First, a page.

US indicts top MS-13 leaders; an extradition request would be awkward for Bukele
The US Department of Justice has unsealed an indictment against the top leadership group of MS-13, the "Ranfla Nacional." Eleven of the 14 defendants are in prison in El Salvador from where they direct local and international operations of the gang.
(One initial question comes from reading this paragraph. Why is it written in the past tense? Is the government saying that MS-13 once did these things but no longer does them? As a lawyer working in US courts, I would use the present tense if I wanted to convince a judge that this gang was a clear and present danger).La Mara Salvatrucha (hereinafter "MS-1 3") was a transnational criminal organization with tens of thousands of members worldwide whose members engaged in "terrorist activity," as defined by Title 8, United States Code, Section I182(a)(3)(B)(iii) and (iv), and in "terrorism," as defined by Title 22, United States Code, Section 2656f(d)(2). MS-13 and its members used violence against law enforcement, military members, government officials and civilians in El Salvador in order to obtain concessions from the government of El Salvador, achieve political goals and retaliate for government actions against MS-13's members and leaders. MS-13's leaders also directed members to commit acts of violence, including murder, in the United States, In order to achieve its goals in El Salvador, the United States and elsewhere, MS-13's leaders recruited large numbers of members; established an organizational leadership structure; issued rules to govern MS-13's members; established military-style training camps; obtained weapons such as rifles, handguns, grenades, improvised explosive devices ("1EDs") and rocket launchers; negotiated with El Salvador government officials; engaged in public relations efforts; controlled neighborhoods; and directed acts of violence and murder in El Salvador, the United States and elsewhere. Further, MS-13 used its large membership in the United States to engage in criminal activities such as drug trafficking and extortion to raise money to support MS-13's terrorist activities and terrorism in El Salvador and elsewhere, and directed members in the United States to commit acts of violence, including murders, in furtherance of MS-13's goals and to retaliate against the United States for actions, or perceived actions, taken against MS-13 and its leaders.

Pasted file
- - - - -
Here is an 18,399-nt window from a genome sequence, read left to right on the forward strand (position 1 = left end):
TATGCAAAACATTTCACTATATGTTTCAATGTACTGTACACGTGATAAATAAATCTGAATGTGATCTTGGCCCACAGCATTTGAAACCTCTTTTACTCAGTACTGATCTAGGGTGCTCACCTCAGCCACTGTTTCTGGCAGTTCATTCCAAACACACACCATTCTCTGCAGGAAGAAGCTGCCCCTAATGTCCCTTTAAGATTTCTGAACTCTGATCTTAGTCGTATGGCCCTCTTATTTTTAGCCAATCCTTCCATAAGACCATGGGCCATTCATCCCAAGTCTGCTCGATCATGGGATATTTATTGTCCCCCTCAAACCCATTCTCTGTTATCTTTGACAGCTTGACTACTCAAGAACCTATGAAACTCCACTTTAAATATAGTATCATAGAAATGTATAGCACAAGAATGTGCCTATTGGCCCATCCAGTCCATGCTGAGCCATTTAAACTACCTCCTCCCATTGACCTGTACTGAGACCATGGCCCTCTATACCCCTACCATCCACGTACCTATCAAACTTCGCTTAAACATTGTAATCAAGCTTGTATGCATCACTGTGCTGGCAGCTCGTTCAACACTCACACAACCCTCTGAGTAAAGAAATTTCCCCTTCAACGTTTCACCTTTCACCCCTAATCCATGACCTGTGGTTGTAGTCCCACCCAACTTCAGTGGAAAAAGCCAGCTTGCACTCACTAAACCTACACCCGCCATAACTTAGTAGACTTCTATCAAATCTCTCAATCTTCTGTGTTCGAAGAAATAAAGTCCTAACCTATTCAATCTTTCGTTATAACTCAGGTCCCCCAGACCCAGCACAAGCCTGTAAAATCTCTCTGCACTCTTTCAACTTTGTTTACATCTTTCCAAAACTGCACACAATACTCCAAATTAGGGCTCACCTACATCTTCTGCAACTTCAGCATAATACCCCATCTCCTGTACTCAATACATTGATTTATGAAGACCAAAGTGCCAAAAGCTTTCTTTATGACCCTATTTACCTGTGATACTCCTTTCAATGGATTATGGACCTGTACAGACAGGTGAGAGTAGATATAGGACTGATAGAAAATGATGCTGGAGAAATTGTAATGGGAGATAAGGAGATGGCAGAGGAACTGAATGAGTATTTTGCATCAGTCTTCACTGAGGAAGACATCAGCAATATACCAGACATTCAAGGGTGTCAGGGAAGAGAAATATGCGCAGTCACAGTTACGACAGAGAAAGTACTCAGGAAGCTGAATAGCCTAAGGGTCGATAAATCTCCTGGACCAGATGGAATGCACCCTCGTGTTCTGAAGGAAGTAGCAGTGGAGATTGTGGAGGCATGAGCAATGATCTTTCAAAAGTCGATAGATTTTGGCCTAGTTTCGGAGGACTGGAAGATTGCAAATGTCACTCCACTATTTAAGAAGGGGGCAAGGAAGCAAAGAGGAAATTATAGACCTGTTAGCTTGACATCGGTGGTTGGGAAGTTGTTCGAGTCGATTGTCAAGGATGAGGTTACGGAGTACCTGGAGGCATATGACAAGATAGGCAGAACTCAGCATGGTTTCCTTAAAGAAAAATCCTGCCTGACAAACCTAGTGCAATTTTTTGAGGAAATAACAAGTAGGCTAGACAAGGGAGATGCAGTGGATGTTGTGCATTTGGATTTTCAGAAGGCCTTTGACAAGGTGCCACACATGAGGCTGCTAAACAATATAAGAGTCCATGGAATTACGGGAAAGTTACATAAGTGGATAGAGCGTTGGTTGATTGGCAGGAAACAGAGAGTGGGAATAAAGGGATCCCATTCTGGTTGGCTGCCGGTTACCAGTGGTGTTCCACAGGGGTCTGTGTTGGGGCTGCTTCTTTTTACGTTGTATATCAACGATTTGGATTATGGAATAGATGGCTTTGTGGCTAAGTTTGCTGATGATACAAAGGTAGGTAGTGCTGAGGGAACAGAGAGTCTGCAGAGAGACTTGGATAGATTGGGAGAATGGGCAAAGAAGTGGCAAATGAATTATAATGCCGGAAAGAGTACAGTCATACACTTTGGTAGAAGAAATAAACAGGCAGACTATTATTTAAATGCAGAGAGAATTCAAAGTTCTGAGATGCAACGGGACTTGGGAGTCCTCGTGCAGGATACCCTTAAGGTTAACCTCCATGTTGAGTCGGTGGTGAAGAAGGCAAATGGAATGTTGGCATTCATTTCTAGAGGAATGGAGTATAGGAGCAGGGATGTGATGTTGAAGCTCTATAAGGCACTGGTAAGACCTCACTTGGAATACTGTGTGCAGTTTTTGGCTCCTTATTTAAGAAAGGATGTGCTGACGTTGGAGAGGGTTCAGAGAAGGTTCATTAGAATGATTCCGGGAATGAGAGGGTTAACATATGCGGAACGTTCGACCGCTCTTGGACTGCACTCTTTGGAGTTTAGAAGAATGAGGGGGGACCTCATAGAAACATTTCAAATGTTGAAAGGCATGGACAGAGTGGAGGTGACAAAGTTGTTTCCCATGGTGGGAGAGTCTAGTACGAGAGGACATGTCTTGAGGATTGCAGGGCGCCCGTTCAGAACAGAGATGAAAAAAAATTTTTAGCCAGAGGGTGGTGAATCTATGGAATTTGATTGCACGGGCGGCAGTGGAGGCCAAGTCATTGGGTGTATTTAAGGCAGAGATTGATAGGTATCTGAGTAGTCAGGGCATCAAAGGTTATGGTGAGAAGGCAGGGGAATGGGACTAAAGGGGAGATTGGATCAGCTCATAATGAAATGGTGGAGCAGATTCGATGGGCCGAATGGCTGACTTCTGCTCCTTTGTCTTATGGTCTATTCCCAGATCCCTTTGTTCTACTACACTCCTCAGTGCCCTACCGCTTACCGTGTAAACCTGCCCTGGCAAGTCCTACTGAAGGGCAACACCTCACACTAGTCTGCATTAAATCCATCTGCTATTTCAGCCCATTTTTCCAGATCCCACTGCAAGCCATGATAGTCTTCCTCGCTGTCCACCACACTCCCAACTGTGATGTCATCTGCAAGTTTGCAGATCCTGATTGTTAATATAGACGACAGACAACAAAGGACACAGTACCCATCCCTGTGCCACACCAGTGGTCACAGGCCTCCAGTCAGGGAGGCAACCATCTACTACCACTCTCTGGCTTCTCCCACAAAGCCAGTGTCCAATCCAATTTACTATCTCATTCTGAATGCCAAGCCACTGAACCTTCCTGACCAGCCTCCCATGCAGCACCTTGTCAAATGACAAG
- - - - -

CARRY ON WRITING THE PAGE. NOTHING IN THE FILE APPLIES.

Though the indictment unsealed on Thursday did not give details of specific crimes ordered by the defendants, it said they had established multiple branches on Long Island, in Queens and in Brooklyn, which committed murders, attempted murders, assaults and kidnappings.
“MS-13 is responsible for a wave of death and violence that has terrorized communities, leaving neighborhoods on Long Island and throughout the Eastern District of New York awash in bloodshed,” said Seth D. DuCharme, the acting U.S. attorney for the Eastern District.
El Faro obtained copies of hundreds of prison reports confirming dozens of covert meetings between government officials and gang leaders since 2019, as well as intelligence reports detailing the outcomes of the encounters. Representatives of the executive branch and MS-13 agreed to the reduction in homicides, prison privileges, and long-term pledges tied to the results of congressional elections in 2021.